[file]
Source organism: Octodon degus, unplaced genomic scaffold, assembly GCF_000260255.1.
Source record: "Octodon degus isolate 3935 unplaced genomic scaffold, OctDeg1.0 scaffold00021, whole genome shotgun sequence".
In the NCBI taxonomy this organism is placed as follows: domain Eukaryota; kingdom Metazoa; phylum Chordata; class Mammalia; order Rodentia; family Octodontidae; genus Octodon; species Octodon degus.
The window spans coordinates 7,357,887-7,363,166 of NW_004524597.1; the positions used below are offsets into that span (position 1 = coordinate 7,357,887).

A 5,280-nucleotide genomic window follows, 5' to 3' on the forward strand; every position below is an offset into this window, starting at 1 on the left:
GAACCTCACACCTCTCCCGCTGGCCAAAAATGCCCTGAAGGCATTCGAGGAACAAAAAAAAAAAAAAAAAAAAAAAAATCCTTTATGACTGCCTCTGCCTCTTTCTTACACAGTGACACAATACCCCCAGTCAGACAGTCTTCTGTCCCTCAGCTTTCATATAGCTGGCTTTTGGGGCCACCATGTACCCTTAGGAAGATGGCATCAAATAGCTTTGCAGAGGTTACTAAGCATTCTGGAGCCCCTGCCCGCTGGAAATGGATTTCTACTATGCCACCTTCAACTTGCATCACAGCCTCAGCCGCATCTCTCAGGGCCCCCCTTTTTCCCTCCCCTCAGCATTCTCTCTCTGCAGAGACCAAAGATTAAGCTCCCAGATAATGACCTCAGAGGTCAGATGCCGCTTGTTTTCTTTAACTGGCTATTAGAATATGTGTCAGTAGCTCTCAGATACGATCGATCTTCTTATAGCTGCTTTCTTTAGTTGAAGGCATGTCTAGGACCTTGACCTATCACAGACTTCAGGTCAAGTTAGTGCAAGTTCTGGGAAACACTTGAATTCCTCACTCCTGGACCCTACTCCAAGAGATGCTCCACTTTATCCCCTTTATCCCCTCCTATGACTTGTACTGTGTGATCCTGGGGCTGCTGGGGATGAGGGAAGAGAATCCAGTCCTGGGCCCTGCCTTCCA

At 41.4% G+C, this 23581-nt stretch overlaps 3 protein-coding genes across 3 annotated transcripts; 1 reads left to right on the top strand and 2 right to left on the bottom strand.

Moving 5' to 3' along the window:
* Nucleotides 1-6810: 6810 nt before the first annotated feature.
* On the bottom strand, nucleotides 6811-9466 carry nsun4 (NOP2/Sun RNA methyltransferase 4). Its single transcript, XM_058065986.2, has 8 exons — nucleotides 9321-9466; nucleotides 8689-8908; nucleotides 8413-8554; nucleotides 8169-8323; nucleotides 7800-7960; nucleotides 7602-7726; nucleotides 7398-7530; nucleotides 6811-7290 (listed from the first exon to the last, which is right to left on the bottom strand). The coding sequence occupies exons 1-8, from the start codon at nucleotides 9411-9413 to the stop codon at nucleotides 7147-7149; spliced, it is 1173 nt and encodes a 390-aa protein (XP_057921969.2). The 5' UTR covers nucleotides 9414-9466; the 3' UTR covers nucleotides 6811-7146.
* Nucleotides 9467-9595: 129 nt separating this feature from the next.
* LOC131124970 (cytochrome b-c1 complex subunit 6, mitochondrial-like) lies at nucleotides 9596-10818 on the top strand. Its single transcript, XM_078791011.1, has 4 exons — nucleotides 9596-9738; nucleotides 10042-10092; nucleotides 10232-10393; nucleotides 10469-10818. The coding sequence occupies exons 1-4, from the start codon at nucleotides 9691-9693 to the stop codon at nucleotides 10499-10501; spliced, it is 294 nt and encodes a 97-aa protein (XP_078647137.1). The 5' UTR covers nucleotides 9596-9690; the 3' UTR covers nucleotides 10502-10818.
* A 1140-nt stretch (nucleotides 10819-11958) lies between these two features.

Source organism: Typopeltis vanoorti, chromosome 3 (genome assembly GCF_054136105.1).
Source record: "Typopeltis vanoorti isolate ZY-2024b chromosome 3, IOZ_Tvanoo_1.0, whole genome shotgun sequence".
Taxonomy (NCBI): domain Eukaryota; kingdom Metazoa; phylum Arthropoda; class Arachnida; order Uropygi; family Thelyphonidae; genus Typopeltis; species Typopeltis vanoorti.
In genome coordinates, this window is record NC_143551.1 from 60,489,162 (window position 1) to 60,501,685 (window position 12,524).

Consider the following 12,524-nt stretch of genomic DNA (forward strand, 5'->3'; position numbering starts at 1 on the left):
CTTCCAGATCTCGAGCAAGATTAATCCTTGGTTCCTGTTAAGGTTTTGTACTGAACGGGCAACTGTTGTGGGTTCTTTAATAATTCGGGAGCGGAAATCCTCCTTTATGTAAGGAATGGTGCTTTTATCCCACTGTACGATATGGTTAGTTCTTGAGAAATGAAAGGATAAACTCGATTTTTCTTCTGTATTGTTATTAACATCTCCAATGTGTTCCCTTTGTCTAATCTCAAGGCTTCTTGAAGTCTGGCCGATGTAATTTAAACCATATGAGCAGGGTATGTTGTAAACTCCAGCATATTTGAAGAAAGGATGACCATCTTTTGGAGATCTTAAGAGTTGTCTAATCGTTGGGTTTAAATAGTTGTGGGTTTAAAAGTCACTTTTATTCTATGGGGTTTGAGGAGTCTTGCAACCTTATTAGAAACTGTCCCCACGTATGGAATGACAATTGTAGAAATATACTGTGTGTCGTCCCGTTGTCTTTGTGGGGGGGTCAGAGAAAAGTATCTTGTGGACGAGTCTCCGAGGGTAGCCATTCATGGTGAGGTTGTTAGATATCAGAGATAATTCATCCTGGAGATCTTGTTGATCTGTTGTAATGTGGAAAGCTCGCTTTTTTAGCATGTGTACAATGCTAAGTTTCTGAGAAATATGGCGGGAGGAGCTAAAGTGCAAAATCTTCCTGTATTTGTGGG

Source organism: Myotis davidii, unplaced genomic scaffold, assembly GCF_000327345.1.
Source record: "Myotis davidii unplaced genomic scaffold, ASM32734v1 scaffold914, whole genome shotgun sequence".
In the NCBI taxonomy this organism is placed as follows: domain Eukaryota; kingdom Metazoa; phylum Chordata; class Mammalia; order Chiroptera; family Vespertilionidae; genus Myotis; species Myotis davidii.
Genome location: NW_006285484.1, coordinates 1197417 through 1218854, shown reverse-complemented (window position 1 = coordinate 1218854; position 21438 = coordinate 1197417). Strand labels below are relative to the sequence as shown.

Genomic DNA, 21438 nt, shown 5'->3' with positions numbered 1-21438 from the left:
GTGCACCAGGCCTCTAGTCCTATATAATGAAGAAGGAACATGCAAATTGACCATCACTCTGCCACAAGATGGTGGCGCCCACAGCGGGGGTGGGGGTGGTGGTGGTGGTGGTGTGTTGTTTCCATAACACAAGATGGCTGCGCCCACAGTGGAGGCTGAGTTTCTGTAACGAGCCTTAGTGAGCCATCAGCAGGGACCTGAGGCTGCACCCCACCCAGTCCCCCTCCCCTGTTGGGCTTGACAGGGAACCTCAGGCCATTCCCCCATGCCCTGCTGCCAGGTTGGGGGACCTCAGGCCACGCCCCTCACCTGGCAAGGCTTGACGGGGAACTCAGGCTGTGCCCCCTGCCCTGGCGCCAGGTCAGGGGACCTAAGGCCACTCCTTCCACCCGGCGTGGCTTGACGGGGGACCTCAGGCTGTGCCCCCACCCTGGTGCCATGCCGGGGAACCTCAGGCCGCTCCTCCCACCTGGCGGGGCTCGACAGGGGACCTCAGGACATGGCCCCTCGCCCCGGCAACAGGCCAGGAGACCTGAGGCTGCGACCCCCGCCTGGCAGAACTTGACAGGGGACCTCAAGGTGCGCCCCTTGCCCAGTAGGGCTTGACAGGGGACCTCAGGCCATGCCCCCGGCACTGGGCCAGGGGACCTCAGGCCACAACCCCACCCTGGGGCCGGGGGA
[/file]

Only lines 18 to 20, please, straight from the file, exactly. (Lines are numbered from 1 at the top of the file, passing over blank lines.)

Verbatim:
Consider the following 12,524-nt stretch of genomic DNA (forward strand, 5'->3'; position numbering starts at 1 on the left):
CTTCCAGATCTCGAGCAAGATTAATCCTTGGTTCCTGTTAAGGTTTTGTACTGAACGGGCAACTGTTGTGGGTTCTTTAATAATTCGGGAGCGGAAATCCTCCTTTATGTAAGGAATGGTGCTTTTATCCCACTGTACGATATGGTTAGTTCTTGAGAAATGAAAGGATAAACTCGATTTTTCTTCTGTATTGTTATTAACATCTCCAATGTGTTCCCTTTGTCTAATCTCAAGGCTTCTTGAAGTCTGGCCGATGTAATTTAAACCATATGAGCAGGGTATGTTGTAAACTCCAGCATATTTGAAGAAAGGATGACCATCTTTTGGAGATCTTAAGAGTTGTCTAATCGTTGGGTTTAAATAGTTGTGGGTTTAAAAGTCACTTTTATTCTATGGGGTTTGAGGAGTCTTGCAACCTTATTAGAAACTGTCCCCACGTATGGAATGACAATTGTAGAAATATACTGTGTGTCGTCCCGTTGTCTTTGTGGGGGGGTCAGAGAAAAGTATCTTGTGGACGAGTCTCCGAGGGTAGCCATTCATGGTGAGGTTGTTAGATATCAGAGATAATTCATCCTGGAGATCTTGTTGATCTGTTGTAATGTGGAAAGCTCGCTTTTTTAGCATGTGTACAATGCTAAGTTTCTGAGAAATATGGCGGGAGGAGCTAAAGTGCAAAATCTTCCTGTATTTGTGGG

Source organism: Myotis davidii, unplaced genomic scaffold, assembly GCF_000327345.1.